My paternal grandmother's name was Grace. My daughter Lucy is named after her - Lucy Grace Antoinette.
Grandma died when I was pretty young, but I remember her smile, and her white hair, and her diminutive height. She had five children, my father being the oldest. He then had three children to his first wife, the oldest of which just died.
I remember going to the annual Christmas party at my aunt's house. It was my favorite time of year. My childish memories are of the swinging wicker chair that the kids all loved to sit in. Of the spiral staircase leading up to the roof and the hot tub. Of the bar, where all the adults congregated, drinking mixed drinks and eating delicious food. There were tons of cookies, and everyone dressed to the nines. My aunt Luella, with her bright red hair, loved me to pieces and always made me feel special.
My aunt's husband was an identical twin, and they got a kick out of confusing people. My oldest brother has a daughter, Jenny, who is about four years younger than me, so by the time I got around to being interested in her, my parents were divorced and I wasn't attending the party anymore, or she was maybe on to more interesting things as a young teen. I only met her little brother once or twice, but I remember my oldest brother always being kind to me, as was his wife.
I am the only child of my father's second marriage, and my mother has never been easy to get along with. The boys didn't get to see my dad much after he married my mom, and especially after I was born - and then 4 months later he became permanently disabled with a brain aneurism that left him institutionalized for almost 4 years.
There haven't been a lot of opportunities over the years to build relationships with my siblings, though my sister and I (from my mom's first marriage) are now close and have shared the trials and tribulations of marriage, moving, parenting, and now caring for an aging parent. And I don't think that my dad's family were given much of a chance to understand how changed he was by his brain damage. And I think that he left a lot of hurt in his wake up until that point, so it was easiest to just slip away and let my mom deal with the bulk of his care for years and years.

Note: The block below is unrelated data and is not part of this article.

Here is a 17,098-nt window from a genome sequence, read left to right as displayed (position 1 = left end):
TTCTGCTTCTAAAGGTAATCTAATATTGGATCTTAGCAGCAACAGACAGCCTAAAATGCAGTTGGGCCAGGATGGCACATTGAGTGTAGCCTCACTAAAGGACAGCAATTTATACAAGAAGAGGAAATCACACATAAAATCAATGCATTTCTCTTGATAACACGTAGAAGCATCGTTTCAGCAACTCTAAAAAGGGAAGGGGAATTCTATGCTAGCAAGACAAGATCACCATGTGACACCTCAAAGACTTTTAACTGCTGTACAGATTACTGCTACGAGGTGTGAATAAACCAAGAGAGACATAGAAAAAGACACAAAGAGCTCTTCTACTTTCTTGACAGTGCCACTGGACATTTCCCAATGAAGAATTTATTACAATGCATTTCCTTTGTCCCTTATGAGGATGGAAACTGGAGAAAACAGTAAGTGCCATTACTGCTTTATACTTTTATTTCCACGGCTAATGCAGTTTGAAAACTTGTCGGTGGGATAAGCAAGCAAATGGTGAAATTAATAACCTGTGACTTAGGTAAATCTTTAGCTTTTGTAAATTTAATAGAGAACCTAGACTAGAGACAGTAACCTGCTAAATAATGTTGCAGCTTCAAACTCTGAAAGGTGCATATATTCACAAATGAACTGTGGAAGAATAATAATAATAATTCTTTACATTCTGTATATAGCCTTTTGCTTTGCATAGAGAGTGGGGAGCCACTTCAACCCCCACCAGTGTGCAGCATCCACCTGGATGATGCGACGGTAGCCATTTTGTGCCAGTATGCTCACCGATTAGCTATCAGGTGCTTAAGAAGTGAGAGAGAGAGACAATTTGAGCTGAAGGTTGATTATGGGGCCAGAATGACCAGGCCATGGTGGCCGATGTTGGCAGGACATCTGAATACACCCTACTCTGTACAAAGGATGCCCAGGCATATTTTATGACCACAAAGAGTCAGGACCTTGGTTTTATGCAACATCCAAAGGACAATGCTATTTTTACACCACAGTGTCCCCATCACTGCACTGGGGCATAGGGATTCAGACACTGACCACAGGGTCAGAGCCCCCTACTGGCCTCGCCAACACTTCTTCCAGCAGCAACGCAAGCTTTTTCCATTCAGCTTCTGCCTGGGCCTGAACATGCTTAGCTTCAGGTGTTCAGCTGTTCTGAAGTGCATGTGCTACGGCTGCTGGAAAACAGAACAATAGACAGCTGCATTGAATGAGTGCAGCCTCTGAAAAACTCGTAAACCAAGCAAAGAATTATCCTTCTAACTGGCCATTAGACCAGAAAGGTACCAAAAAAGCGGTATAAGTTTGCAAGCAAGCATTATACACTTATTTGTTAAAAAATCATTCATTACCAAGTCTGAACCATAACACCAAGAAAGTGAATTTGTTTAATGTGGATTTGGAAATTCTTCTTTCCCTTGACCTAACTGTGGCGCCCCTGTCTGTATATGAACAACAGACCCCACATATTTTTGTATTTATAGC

For the last 10 years or so, I have been my father's caretaker, which is a big job, especially emotionally, as he deteriorates into dementia, and has had to have increasing levels of nursing home care. My dad's family showed no interest in helping me with that, or even in staying in touch, which hurt my father very much - but I suppose they may have figured turnabout was fair play. I don't know, really.
I do know that he is our father. And it hurts to have been left out of my brother's obituary. I have never had much in the way of a close family and I cherish what I have, and build what I don't, out of whole cloth, and loving people in my life. It is almost amusing to me how much it hurts for my dad, and perhaps me, just by association, to be rejected again.
Regardless, I refuse to do that to others. I have joined the CLF's prison ministry, writing letters; and am going to be part of a pastoral care team at Rochester Unitarian, where I can continue to serve and reach out to congregants in need. Thankfully, I have what I need right now. Friends and a husband who understand my lifelong pain around my family's disassociation with each other, and who cherish me for who I am, not because of the sins of my parents.
Forgiveness is the art of building bridges across pain. It has been a difficult concept for me over the years, and one that I continue to wrestle with.
Grace is undeserved and unexpected. My sister often surprises me with moments of caring and grace. She did so this week. My mother often makes me laugh uncontrollably at her crazy sense of humor. My children lavish me with undeserved and expected hugs and kisses and affirmations of my mothering journey. My life is full. Grief and loss, joy and grace, are all steps on the daily travels of my heart. I am grateful for this fullness of my days - even the sorrows amidst the joys.